From America to Saudi Arabia, textual sacralisation induces a unique fervour

RASHMEE ROSHAN LALL October 25, 2020

Just how sacralised has the American constitution become?


It would not be inaccurate to say it has become a secular religion, inspiring the same sort of fervour as a revealed religious text such as the Quran.

In fact, exactly that sort of fervour, a righteous rage over the defence of something that’s considered too pure to be re-touched by human hand. This, despite the US constitution having been conceived and written by men and having been amended from time to time ever since.

In a recent thought-provoking piece on America’s impending constitutional meltdown Ed Luce, the Financial Times’ US editor, quoted a Georgetown Law School professor’s standard question to her students at the start of each academic year.

Rosa Brooks asks the freshmen what they think of the US constitution. After hearing them express pride at the 233-year-old American constitution, Ms Brooks asks: “Presumably you think it would also be great if our surgeons worked off the oldest neurological manuals, or if our ships steered by the oldest navigational charts?”

That question, Mr Luce notes, is an attempt to probe the oldness of a document as opposed to its usefulness. In fact, Thomas Jefferson recommended the US change its constitution every generation.

The FT piece quotes Ms Brooks again as follows: “…imagine you are sitting in a room and you’re trying to figure out how to solve some 21st-century challenge we face. Then someone bursts in and says, ‘Hey, I’ve got the answer. I’ve found this document written in the late-18th century when America only had four million people, most of whom were farmers.’ Do you really think they would have a clue?”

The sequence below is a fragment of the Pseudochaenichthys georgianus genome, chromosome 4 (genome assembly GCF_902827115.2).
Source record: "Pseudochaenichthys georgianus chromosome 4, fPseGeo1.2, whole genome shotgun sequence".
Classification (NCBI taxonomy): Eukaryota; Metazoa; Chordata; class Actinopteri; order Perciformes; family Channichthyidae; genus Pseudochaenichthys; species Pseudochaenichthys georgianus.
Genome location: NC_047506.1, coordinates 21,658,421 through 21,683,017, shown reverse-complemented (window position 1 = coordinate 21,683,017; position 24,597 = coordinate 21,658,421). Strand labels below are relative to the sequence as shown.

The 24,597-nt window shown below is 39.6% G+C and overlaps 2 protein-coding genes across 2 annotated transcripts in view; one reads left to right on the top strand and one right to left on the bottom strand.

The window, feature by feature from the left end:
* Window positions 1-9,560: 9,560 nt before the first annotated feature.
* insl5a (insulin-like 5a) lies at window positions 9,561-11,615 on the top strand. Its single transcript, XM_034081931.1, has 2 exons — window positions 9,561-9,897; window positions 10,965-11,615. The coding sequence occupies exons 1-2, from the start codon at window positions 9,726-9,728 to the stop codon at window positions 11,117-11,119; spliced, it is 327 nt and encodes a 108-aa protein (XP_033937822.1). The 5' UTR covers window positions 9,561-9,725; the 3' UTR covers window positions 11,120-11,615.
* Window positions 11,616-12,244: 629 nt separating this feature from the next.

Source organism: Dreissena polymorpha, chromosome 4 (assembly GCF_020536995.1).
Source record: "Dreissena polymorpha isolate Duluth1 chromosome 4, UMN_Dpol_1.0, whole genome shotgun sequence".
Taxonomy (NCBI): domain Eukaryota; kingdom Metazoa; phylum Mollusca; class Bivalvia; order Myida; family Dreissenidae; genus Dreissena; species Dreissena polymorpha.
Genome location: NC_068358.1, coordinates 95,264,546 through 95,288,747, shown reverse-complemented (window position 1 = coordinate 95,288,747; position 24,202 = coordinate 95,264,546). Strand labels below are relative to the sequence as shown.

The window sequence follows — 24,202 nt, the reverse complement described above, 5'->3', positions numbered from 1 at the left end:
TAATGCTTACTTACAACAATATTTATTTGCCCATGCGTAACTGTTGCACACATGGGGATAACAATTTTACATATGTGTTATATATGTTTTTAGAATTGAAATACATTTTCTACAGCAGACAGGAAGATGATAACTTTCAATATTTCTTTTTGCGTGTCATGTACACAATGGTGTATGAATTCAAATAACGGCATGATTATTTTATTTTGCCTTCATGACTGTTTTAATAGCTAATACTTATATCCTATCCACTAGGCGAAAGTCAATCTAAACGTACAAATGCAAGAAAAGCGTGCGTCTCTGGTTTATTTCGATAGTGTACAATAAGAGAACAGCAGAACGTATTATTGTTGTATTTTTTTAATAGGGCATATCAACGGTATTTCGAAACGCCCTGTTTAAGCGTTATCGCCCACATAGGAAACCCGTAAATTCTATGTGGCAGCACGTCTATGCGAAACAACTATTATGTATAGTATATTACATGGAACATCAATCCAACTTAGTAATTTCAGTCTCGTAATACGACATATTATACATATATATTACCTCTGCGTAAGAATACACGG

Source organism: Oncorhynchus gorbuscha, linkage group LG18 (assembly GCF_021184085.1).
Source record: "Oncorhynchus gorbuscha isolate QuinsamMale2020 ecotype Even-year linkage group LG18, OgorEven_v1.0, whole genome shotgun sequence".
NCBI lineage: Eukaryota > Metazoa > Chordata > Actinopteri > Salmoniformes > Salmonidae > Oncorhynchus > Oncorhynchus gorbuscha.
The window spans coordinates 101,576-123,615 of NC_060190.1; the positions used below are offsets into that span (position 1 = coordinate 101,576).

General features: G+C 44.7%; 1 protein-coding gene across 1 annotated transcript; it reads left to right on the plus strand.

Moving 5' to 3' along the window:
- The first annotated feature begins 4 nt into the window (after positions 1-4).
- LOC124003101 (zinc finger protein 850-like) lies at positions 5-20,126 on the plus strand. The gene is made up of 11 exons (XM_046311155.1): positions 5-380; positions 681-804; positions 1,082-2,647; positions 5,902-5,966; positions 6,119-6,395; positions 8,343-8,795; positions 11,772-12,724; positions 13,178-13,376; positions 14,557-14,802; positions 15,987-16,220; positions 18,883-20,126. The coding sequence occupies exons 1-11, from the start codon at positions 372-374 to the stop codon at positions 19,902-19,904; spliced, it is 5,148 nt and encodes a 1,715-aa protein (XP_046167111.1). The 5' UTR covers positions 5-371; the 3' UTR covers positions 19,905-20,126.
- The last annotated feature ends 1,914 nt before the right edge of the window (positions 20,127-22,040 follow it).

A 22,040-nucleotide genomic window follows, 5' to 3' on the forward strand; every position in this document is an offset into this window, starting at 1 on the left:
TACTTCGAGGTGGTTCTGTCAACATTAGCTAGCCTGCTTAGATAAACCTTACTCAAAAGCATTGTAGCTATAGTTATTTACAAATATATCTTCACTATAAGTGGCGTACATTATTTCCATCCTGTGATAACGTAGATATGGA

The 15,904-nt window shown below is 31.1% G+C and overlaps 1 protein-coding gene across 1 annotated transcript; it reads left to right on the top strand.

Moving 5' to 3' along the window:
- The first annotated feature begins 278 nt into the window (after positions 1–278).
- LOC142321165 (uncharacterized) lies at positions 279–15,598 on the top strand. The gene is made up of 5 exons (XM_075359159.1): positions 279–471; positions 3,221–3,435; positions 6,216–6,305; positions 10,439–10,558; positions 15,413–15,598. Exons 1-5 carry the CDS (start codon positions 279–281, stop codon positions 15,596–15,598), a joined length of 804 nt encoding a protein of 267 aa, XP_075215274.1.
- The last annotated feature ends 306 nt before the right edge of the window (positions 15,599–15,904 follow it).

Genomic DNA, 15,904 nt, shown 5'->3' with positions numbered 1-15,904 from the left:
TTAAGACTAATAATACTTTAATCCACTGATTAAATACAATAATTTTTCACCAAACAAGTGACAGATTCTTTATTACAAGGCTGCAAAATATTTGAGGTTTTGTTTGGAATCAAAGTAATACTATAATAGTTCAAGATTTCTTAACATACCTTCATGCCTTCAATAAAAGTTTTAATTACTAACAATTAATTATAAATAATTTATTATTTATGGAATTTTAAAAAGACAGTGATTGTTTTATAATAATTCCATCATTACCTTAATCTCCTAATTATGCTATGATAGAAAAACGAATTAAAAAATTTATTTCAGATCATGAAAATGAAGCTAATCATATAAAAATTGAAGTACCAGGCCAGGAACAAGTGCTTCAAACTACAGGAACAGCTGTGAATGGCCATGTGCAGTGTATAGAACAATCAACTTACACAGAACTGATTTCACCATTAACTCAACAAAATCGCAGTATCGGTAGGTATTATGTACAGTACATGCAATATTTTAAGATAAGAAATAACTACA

Well, of course not. But who would be willing to believe that everything one needs is not provided within the US constitution? Or indeed, as some of the more devout say, within the Quran?

Consider this anecdote in H. St. John Philby’s 1928 book ‘Arabia of the Wahhabis’. Philby, incidentally, was a British Arabist who converted to Islam and was very close to the founder of Saudi Arabia, King Ibn Saud, advising him on how to push the Saud family’s claims to ruling the bulk of the Arabian peninsula. More recently, the Philby surname is probably better known because of St. John’s son, Kim, infamous as a Soviet double agent.

Anyway, in his book, Philby says that Ibn Saud often asked him about disparate countries.

Once, in the presence of Ahmad Ibn Thunaian, a cousin and private secretary to Ibn Saud, the king asked what is the language of the Americans?

English, says Philby, leading Ibn Saud to say, “are they of English stock? I thought they were of Indian origin.”

Philby explains about Red Indians, the West Indies etc and then asks Ibn Saud if America was mentioned in the Quran.

“Yes”, answers Ahmad, the private secretary, without hesitation.

But, says Philby, the New World had not been discovered in the time of Muhammad.

Philby writes that Ibn Saud responded, “But God knows everything and the Quran is his word.”

Philby says that he covered his “confusion by suggesting that God would not necessarily display the whole of his knowledge to ignorant mortals”.

It was a diplomatic way to end a discussion about the perceived sacred completeness of a text believed to have come down from God.

It is shocking that the American constitution too is considered to have a similar quasi-religious omniscience (and immutability).


America’s long, slow constitutional meltdown and the perils of literalism